When the ferry bumped against the buffer of the dock, our car lurched forward with the sway of the boat. A few raindrops splashed to their deaths, smearing their blood in lines across the window. The others jumped back in fear and left uneven blotches over the screen. I ran my finger over the cold hard glass, but the raindrops didn’t respond, and my dad jammed the key into the ignition and the car whirred into life. The window wipers jumped with knifelike blades and sprayed the lives of millions of raindrops across the windshield without a second glance. We drove off the ferry and up the long paved hill to the connecting street. My dad took the key out of the car after parking in front of our house and looked at his watch. He brushed his hair back from his eyes so it stuck up above his head and mumbled something about the traffic being terrible and how we had lost the whole day. The sky was going from gray to dark outside and the nonexistent sun had given up its feeble attempt to break through the curtain of clouds. My brother had run ahead and was vainly banging against the locked door. I carried in a box of tomatoes. I passed the small white fence that separated our graying grass from the street. I dragged my sneakers up the cobblestone walkway, the toe catching in holes where the cement holding the bricks together was decaying. I bent down, and patted the stone gargoyle dogs that stood in front of our porch steps; small drops came off their heads and ran down my fingers. I walked past my brother and turned the key in the door. Three tomatoes rolled out of the box from the effort. My mother had run ahead shielding her head from the rain with a bag of clothes zipped shut, and had opened the other door. My father trudged past the dogs grunting under the weight of the remaining baggage and nodded for me to go in. A few raindrops hit my face before I shut the door behind us.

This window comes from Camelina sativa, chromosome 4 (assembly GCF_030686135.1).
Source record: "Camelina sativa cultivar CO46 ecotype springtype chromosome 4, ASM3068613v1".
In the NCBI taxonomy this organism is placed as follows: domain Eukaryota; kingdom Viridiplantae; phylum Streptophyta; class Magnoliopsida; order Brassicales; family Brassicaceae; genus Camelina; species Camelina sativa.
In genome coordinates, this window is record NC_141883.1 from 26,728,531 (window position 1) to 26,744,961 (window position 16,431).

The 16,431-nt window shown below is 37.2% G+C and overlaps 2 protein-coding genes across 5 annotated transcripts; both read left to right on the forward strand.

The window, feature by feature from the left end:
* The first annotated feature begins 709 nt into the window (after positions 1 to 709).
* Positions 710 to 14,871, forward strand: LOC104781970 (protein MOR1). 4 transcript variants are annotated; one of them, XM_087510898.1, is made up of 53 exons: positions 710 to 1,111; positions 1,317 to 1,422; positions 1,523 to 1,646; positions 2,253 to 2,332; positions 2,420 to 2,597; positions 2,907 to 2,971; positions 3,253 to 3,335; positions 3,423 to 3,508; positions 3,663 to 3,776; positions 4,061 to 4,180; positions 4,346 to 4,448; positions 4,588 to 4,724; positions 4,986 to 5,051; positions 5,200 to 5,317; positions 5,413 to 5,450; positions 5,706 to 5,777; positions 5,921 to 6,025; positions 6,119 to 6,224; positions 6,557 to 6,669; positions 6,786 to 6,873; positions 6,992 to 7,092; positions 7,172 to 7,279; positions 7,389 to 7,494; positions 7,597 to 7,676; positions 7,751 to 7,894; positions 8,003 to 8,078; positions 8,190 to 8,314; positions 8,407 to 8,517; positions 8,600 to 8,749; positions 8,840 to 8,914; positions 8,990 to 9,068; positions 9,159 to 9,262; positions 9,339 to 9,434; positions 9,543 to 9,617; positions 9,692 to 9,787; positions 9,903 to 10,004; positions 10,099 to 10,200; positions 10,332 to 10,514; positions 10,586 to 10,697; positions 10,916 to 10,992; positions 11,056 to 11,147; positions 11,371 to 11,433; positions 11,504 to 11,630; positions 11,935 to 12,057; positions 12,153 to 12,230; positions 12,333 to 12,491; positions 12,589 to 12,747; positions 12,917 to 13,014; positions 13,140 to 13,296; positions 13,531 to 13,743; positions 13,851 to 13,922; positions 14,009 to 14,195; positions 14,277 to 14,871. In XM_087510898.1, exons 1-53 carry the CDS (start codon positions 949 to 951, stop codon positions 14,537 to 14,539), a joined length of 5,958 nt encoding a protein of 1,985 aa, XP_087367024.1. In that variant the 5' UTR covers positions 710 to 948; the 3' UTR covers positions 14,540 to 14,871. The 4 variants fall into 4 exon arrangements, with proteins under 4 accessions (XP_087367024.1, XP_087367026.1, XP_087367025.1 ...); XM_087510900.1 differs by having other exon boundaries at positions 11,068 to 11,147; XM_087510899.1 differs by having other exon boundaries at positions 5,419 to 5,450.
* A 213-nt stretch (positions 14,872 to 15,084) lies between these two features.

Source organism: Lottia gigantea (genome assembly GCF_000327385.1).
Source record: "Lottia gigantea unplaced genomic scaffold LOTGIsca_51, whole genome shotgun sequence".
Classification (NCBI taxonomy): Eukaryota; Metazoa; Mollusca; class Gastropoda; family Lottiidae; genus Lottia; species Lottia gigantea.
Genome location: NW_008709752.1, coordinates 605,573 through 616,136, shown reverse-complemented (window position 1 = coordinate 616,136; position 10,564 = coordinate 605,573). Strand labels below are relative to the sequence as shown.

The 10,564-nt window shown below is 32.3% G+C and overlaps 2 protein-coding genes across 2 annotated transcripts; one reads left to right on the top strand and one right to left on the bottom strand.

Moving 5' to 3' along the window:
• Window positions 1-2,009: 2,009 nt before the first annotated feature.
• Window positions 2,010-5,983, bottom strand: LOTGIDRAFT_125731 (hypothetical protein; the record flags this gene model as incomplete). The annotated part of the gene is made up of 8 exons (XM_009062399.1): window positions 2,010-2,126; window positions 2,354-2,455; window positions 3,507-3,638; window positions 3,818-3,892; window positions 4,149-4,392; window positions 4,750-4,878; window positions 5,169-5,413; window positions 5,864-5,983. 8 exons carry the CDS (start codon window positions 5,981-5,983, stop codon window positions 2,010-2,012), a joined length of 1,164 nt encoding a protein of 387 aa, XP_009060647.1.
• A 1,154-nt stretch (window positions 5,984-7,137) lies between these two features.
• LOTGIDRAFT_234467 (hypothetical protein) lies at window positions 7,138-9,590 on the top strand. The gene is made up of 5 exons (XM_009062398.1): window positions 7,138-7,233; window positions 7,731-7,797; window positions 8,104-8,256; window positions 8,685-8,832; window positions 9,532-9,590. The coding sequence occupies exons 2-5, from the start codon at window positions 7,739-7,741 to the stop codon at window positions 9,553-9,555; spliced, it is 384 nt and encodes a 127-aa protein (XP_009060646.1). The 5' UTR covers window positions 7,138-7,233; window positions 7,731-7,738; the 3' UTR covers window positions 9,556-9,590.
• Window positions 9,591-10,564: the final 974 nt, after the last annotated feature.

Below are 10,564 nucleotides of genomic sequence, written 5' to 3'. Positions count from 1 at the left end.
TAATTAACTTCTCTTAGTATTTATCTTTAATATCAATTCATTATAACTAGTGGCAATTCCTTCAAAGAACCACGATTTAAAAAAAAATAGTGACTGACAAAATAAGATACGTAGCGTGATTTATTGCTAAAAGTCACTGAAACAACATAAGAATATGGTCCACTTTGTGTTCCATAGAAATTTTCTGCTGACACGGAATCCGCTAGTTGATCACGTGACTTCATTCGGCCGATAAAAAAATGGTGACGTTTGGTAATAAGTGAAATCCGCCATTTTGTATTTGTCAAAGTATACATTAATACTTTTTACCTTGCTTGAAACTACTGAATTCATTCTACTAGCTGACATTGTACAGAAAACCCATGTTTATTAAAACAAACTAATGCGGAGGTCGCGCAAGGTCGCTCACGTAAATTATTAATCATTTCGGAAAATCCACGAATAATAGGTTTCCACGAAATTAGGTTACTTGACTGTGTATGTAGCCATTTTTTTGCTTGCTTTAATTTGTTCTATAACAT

As dinner was cooking on the stove my brother had Spongebob playing in the background and I sat on the firm cushion by the window twisting my fingers inside and out and chilling my breath on the window frame. I lifted a small finger and traced my name into the glass. It faded into nothingness and steam lifted from my mouth. Dinner was ready and soon after the last dish was cleared from the table and only a few crumbs meandered through the candles and pepper shakers, my parents were calling from the kitchen to turn off Spongebob; to go to bed. They said it was “getting dark,” but I had never been afraid of the dark. I had never laid down, eyes squeezed tight, shaking from the shapes swirling above me—the monsters in my closet, thumping from under my bed. Instead, I watched the air dance around my room and smiled at the waving figures above my head. It never signified any danger to me, it was beauty, it was innocence, it was childhood, it was inviting; just as the rain that ran down my hands; just as the trees that cowered in the wind. And so as soon as I heard my brother’s deep breathing bouncing around the walls I pulled the covers away and felt a shock of cold brush my ankles. The stairs are long and loud, and every brush of motion makes a creaking noise permeate louder than usual through a listening house. But that night they seemed especially loud. I gripped the railing with small palms and swung myself over the side, dangling for a moment before I dropped to the ground. The clock that shone yellow letters above the TV read 8:30pm, and I could hear my parents laughing from the kitchen. I slipped on my sneakers, and out the sliding screen door; the one with the holes we never fix, and the splintering wood we never paint. I could hear my feet moving along through the grass of our backyard. I could hear them hit the pavement with a small crack. But everything felt numb, and I didn’t notice in my excitement that the goosebumps under my pajamas were not from cold air. I could barely see my sneakers; blurs of shape and color dancing across, almost floating, down the hill. I smiled and reached the meadow that overlooks the ferry dock and the water beyond it. The water was shimmering that night. And though the moon was just a sliver appearing behind the clouds it cast a bright light across the small meadow of grass and trees. I kicked at stones as I walked forward and didn’t look up until I reached the edge of the patchy grass. I couldn’t feel; my breath was catching in my mouth and silently choking me with a tender grip. My heart had begun to beat, but with anticipation or fear? Where was I? What was I doing? I couldn’t be here. I couldn’t be in this meadow when my parents were back in the house, when my brother was breathing deeply in the room. When the dark was dangerous, when the raindrops were sad, when the trees were…scary. And then I looked up. Standing above me was the tree I remembered climbing a winter before when I was seven. But, in this new dark, tainted with guilt, it was tall and old and horrible. The dark illuminated the grimacing faces carved into the breaking bark. The soft lines, indents and paths through it were gone, and instead its branches crept over me like silent fingers reaching toward my neck. Fear enveloped me, as the same question forced itself past and into my mind. What was I doing? I was breaking the rules. I had been wrong, I had disobeyed. I closed my eyes frantically and a memory shimmered across the open black in my mind. I remembered this tree, how it held me in its branches, never dropped me, showed me the world, kept me in the sky. I opened my eyes. And it was a tree again, just a tree, with indents and stepping stones, and cowering limbs. And suddenly without the guilt the dark wasn’t bad, it was freedom from my parents, it was beautiful. I reached a trembling hand toward the lowest branches and as I brushed across the wrinkled black I jolted backwards and feeling flooded back into my body. I looked up and shivered. I realized I had been soaked with rain and that had been pouring and pounding around me in a steady beat, bouncing off the trunk and layering itself in the branches of the tree. The drops raced down the front of the bark and dripped down my body in fluorescent flowing trails. I noticed every limb as I grasped it, and felt the tree grow around me as I climbed. It unraveled its branches and held me, surrounding me with the smooth indents of its smiling face. When I reached the top I looked up and I was no longer afraid, though I was hovering feet off the ground in a barren tree, though I couldn’t see my sneakers in the dark, though rain was dripping steadily off my nose. Life was quietly wonderful. My pain was completely blocked out. The questions I had asked, that had momentarily held me to the ground had stayed there even as I climbed away from them. So how could I feel anything but freedom, anything but the immense beauty of all things, the beauty of childhood?